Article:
Taking to account that Google itself has been aggressively reaching out to its Ads service users for the past several years, it has become even harder to distinguish real Google support from scammers.

If you don’t know why Google has been doing this, then here’s the reason — they want to control your campaign and how you give them money. By handing them your money and letting them mess with your ad campaign you allow them to choose how much success to give you and keep that wallet giving money.

We highly recommend business owners keep Google out of their pocket. It’s always better to hire an independent specialist to build up the strategy and ad campaign. All you will have to do then is to adjust and tweak your campaign according to the plan.

How to Spot Scam Ads in Google Search

There are lots of different scam ad types scattered all over Google and our article would turn into a doorstopper if we consider them all. However, we’ve compiled a short list of the most common google search scam ads for you to point at them and say “Hey, I saw this one!”.

Cryptocurrency scam

This one appeared simultaneously with cryptocurrency and is following it and ain’t lagging behind. Scam attempts within the cryptocurrency industry are growing in number and evolving. There have been numerous cases of Google waving through digital crypto wallet scams that redirect to phishing websites or copycat brand pages like MetaMask.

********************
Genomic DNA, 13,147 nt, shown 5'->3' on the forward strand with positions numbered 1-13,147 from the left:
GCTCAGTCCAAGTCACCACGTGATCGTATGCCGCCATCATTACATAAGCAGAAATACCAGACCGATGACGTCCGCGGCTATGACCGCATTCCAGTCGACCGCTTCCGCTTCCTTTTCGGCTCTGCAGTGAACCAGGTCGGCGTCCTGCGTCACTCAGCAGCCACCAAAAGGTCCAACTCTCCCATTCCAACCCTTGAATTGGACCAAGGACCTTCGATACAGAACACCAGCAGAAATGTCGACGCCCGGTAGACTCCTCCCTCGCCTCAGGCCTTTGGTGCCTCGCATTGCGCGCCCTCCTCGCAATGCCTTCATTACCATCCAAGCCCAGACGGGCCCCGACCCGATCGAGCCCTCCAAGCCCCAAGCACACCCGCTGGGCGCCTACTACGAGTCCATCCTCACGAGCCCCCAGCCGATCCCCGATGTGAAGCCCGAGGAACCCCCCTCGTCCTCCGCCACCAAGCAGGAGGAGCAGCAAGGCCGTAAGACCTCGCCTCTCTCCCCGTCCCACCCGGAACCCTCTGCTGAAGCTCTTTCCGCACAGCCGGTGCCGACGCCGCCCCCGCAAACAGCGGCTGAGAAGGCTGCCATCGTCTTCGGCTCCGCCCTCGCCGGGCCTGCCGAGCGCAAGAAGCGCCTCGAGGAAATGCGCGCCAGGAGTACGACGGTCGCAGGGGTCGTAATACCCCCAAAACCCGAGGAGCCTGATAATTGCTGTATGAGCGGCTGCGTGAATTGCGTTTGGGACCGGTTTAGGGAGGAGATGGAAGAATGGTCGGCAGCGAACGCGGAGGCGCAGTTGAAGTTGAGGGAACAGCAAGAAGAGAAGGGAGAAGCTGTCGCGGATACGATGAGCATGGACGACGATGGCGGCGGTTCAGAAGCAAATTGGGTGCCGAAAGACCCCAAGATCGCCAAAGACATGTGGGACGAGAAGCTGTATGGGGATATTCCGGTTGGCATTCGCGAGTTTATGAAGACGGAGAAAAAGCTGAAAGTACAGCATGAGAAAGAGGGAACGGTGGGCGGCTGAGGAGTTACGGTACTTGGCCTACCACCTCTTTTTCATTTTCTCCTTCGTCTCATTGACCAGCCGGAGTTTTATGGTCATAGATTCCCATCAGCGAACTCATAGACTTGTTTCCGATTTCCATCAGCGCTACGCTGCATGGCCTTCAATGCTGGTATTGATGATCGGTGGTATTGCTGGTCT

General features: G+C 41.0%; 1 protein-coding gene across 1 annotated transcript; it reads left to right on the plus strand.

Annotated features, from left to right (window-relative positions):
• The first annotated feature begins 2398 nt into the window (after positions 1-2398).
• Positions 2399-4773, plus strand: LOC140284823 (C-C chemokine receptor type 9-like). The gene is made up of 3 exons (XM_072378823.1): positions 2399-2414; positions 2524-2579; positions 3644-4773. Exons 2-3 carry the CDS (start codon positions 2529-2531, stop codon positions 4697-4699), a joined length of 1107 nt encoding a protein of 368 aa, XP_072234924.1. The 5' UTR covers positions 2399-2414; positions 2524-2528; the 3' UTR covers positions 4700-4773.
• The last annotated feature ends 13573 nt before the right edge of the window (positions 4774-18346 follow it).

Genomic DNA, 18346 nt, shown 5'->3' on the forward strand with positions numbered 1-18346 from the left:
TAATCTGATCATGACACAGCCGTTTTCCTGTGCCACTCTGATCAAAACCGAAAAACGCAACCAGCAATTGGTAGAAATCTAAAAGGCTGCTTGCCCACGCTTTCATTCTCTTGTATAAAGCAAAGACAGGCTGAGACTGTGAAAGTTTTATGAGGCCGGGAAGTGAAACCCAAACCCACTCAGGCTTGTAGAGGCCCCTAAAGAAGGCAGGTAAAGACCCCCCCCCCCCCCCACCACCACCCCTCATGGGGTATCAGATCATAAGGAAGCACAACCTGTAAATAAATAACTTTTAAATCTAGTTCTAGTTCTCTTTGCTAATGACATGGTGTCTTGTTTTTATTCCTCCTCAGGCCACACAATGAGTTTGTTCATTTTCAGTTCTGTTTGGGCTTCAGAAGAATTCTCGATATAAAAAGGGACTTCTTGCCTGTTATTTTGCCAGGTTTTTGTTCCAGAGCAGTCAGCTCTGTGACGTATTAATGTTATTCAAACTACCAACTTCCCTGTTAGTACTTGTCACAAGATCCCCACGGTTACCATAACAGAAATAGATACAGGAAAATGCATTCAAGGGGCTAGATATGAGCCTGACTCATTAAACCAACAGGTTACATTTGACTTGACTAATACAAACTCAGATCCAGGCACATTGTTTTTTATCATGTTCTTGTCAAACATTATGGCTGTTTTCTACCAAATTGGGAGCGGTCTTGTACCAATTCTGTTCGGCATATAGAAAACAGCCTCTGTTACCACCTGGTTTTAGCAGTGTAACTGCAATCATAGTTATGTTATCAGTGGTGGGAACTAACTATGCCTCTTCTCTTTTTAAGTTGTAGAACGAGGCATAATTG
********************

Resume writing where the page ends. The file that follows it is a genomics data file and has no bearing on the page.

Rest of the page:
Con artists create fake domain names similar to official cryptocurrency platform URLs and pose themselves as real brands to bait users. Then, they steal sensitive data, financial and account/wallet details, and cryptocurrency if it’s there. This has resulted in hundreds of thousands of dollars being stolen.


Counterfeit goods and fake profit goods have been baning the Internet and its users for years. It’s an interesting topic on its own, and we’ve got an article that covers the issue. You’re welcome to read the fake product ads research by our bloggers.

By using the Google Ads service, scammers direct Internet users to websites where they sell counterfeit goods. Well, okay, technically, it’s not a scam since they do sell goods. On the other hand, they are still infringing on the brand. The ad, for instance, says something like “Nike sneakers for only $30! Only today!” and redirects you to “” where the abundance of sneakers is displayed. At first, they look legit, but your spider senses should start tingling. Counterfeit products are made with cheaper materials and technologies which results in lower overall quality. And then, after buying one of those, you’ll wear them out in like a season and think it’s Nike who produced low-quality stuff. 

Brand impersonation